For one, Mr. Hegyi simply gives large-scale artworks enough breathing space by taking advantage of the vast and reconfigurable museum space. Exceptionally high 6-meter ceilings allowed him to aptly highlight spiritual undertones of dramatic works like Marina Abramovic’s Pieta (2002) or Sejla Kameric’s Basics (2003) by installing them above the eye level, in a position that lends the pieces a distinctly religious interpretation. Similarly, the dynamic inverted position of Gianni Dessi’s Untitled (2017) and its visual continuation, painted by the 62-year old Italian artist on the wall during the artwork installation, are absolutely essential to this self-portrait as a powerful visual metaphor of the free “speaking artist”.
“Untitled” (2017) by Gianni Dessi. Image courtesy of the author
The few video works featured at the exhibition represent various sub-genres: performance, animation, pseudo-documentary. A mesmerizing black and white animation video by the contemporary ink master and installation artist Qiu Anxiong Minguo Landscape (2007) unfolds evocative history through the artists’ hallmark combination of traditional ink painting motifs with modern digital technology.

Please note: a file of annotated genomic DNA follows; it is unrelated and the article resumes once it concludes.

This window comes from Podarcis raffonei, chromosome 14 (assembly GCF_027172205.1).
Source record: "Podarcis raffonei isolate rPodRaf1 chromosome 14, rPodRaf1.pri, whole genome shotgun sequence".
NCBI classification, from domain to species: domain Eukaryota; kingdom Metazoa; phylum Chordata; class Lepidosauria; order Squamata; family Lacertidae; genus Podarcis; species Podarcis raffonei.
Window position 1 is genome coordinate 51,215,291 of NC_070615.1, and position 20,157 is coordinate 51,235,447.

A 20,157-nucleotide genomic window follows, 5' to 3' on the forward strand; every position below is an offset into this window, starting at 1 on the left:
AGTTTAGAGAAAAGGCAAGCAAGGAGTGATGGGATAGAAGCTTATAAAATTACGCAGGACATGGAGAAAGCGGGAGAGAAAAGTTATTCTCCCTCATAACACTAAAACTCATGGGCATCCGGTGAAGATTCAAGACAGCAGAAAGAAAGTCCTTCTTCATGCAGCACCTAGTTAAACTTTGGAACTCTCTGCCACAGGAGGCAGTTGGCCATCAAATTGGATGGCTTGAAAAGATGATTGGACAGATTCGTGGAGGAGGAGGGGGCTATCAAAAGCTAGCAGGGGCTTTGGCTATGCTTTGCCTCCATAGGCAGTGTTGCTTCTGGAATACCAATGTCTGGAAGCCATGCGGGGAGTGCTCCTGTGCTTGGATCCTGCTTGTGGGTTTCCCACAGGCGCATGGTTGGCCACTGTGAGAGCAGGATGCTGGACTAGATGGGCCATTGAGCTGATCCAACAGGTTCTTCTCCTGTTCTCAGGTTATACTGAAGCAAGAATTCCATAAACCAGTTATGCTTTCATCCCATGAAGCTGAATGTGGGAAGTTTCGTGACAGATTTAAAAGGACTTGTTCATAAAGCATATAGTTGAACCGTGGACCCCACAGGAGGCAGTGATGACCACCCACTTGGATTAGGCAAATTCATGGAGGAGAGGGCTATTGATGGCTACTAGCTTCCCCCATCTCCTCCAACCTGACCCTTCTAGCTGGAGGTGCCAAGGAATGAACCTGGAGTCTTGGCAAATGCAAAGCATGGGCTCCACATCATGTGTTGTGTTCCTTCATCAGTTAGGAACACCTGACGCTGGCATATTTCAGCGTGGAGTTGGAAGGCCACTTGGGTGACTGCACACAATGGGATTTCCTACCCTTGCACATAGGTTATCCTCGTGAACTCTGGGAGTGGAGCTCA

“Minguo Landscape” (2007) by Qiu Anxiong. Single channel animation, 14:33 minutes. Image courtesy of the artist.
Even acknowledging the many criticisms and debates on ethical issues surrounding private museums globally, the arrival of the independent privately-owned Parkview Museum and its first contemporary art exhibition with its thoughtful curatorial interventions are welcomed developments. The museum is definitely capable of benefiting the local and the regional arts scene though sheer astounding scope and diversity of the collection, as well as through new curatorial perspectives that Mr. Hegyi can bring to the Singapore audience.
‘The Artist’s Voice’ is on view until March 18th 2018. For more information please visit https://www.parkviewmuseum.com/
Any views or opinions in the post are solely those of the authors and do not necessarily represent the views of the company or contributors.
Back to Top
Sign up for the latest updates
in contemporary art & design!